May 12, 2009 – Eyes and mouths opened wide as commuters at the Jackson Street Blue Line station turned to watch a young man in a wheelchair casually roll onto an escalator and pass them on his way up, his arms firmly grasping the handrails to brace himself as he left the platform below.
Steve Bramlett hasn’t always been disabled, but 10 years in a wheelchair have forced him to adapt to challenges most CTA riders never think about. Shortly after his 1997 graduation from Bowen High School on Chicago’s South Side, Bramlett was robbed at gunpoint and shot several times, leaving him paralyzed from the waist down.
Since then, Bramlett has had to navigate Chicago’s public transit system in a different way, learning firsthand just how accessible it really is.
A team of reporters from Columbia College Chicago visited all 144 CTA train stations over eight weeks to determine how well the CTA is living up to the Americans with Disabilities Act. The reporters found that 41 percent of the stations designated fully accessible were not.
Elevators on three separate stops on the Blue, Brown and Orange Lines were out of order, 11 stations had broken automatic doors and 20 stations were not equipped with automatic doors at all. Six stations on the Pink Line had automatic doors that were out of order in late February, and upon repeat visits in March and early April, those doors were still not working.
The results don’t surprise Bramlett. As he made his way through the concourse connecting the Jackson Blue and Red Lines earlier this spring, he explained the issues he faces on his daily commute from his home at 79th Street and Cottage Grove to his telemarketing job in Park Ridge.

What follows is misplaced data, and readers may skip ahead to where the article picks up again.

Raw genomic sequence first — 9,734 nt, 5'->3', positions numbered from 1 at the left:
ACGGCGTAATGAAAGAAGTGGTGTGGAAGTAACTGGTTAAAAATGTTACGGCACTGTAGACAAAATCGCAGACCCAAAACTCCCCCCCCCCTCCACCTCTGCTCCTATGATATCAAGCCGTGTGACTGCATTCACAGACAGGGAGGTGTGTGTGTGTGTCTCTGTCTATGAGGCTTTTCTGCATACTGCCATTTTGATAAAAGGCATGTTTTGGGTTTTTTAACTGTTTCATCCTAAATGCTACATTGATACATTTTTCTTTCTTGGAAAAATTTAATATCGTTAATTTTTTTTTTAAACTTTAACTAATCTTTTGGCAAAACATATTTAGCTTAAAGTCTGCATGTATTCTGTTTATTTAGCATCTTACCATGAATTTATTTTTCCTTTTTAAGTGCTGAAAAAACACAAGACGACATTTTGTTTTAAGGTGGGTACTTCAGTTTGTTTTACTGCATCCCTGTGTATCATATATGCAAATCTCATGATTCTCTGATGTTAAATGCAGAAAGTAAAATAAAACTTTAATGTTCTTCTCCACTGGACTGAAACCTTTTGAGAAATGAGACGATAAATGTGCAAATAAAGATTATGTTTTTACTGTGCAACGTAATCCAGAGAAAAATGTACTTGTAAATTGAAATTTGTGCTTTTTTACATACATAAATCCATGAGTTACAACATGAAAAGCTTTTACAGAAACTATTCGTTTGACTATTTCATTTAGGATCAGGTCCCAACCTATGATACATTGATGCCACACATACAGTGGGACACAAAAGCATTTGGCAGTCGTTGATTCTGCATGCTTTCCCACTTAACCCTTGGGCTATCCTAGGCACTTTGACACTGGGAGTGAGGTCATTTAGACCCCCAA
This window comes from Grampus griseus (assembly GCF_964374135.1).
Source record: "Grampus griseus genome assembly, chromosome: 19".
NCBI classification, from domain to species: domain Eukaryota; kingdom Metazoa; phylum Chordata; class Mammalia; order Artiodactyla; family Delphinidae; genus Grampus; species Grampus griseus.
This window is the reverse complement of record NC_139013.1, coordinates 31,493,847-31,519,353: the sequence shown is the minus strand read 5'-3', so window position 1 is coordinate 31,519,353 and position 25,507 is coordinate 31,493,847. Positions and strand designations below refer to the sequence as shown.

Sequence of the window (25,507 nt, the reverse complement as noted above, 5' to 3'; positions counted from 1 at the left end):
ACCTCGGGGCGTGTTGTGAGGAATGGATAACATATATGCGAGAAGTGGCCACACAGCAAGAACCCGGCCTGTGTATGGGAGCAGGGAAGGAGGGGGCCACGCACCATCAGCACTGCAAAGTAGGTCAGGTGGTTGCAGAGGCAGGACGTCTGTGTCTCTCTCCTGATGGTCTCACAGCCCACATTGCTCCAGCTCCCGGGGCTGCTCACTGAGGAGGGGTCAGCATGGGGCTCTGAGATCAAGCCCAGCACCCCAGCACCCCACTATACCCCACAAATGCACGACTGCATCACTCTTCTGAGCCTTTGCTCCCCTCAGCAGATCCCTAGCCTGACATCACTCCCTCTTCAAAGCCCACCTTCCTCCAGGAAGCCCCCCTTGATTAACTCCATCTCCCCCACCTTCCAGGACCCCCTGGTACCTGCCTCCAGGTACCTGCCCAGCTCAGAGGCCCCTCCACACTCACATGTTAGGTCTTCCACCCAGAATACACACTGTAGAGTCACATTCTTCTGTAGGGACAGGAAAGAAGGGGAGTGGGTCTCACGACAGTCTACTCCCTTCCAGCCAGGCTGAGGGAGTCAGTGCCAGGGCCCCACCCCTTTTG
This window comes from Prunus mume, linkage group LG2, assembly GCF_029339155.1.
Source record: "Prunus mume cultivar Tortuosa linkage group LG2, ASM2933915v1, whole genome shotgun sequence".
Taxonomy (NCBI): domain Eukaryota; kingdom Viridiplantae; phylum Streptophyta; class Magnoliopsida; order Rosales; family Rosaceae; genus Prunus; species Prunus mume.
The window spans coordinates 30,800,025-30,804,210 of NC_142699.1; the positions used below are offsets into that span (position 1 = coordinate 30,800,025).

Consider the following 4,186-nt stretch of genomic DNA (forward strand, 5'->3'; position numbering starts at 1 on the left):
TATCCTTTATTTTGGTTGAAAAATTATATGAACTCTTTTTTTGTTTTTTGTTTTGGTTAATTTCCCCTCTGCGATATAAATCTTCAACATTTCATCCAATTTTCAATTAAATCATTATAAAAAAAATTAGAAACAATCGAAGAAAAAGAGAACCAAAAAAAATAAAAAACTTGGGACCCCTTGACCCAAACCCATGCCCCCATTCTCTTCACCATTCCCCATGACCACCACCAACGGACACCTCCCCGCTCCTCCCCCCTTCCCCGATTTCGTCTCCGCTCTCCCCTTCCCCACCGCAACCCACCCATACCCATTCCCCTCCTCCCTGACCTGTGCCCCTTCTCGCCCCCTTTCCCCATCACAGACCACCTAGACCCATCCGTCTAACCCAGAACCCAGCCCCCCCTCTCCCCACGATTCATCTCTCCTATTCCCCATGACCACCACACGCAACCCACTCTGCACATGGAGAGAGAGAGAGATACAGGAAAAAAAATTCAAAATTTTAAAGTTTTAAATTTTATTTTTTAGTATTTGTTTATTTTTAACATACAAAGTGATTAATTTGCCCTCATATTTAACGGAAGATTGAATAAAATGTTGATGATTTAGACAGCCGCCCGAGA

The call button on the Jackson Blue Line platform wasn’t working this Tuesday in late March, and the sign that all handicap-accessible stations are supposed to display at the entrance to notify riders of elevators being out of order and other equipment failures was missing.
Bramlett had been told when he boarded at the Jefferson Blue Line stop 30 minutes earlier that the elevator at his final stop, the 79th Street Red Line station, wasn’t working. He would have to wait until he got there to find out if it was still out of service. Because of the uncertainty and the added hassle of finding an alternate route when equipment fails, Bramlett has found other ways to get around.
“The elevators are out of order all the time,” said Bramlett. “That’s when I start getting creative, takin’ the escalators and stuff. I’ve had to actually carry my [wheel]chair up the stairs.”
Fortunately for Bramlett, he can get around with braces if he needs to, but taking the stairs is difficult, especially with a wheelchair. If he’s lucky, an attendant or willing customer will help carry his chair up or down the stairs. If not, he’s on his own.
Even if the station has a working escalator, it might not be wide enough for both Bramlett and his chair, which folds up, and often, he said, the chair has to go up separately. It’s either that or get to another station with a working elevator, putting him farther away from his destination. If Bramlett happens to be on his scooter instead of his wheelchair, the problem is compounded because the scooter is too bulky to move without a lift.
“The equipment is constantly malfunctioning,” he said.
The CTA declined to discuss the problems found at more than 30 handicap-accessible stations. But the one employee who did agree to answer questions – the CTA’s ADA compliance officer, Christine Montgomery – said she wasn’t aware that 16 of the stations designated handicap-accessible had no automatic doors, a feature advocates for the disabled say is needed for a station to be fully accessible.
Kevin Irvine, chairman of the CTA’s ADA Advisory Committee, said there are two ways to define “accessible” – what’s required under the ADA and his higher standard of what he believes is truly accessible. For instance, he notes that having automatic doors at accessible stations isn’t mandated, but without them, the stations don’t fit his definition.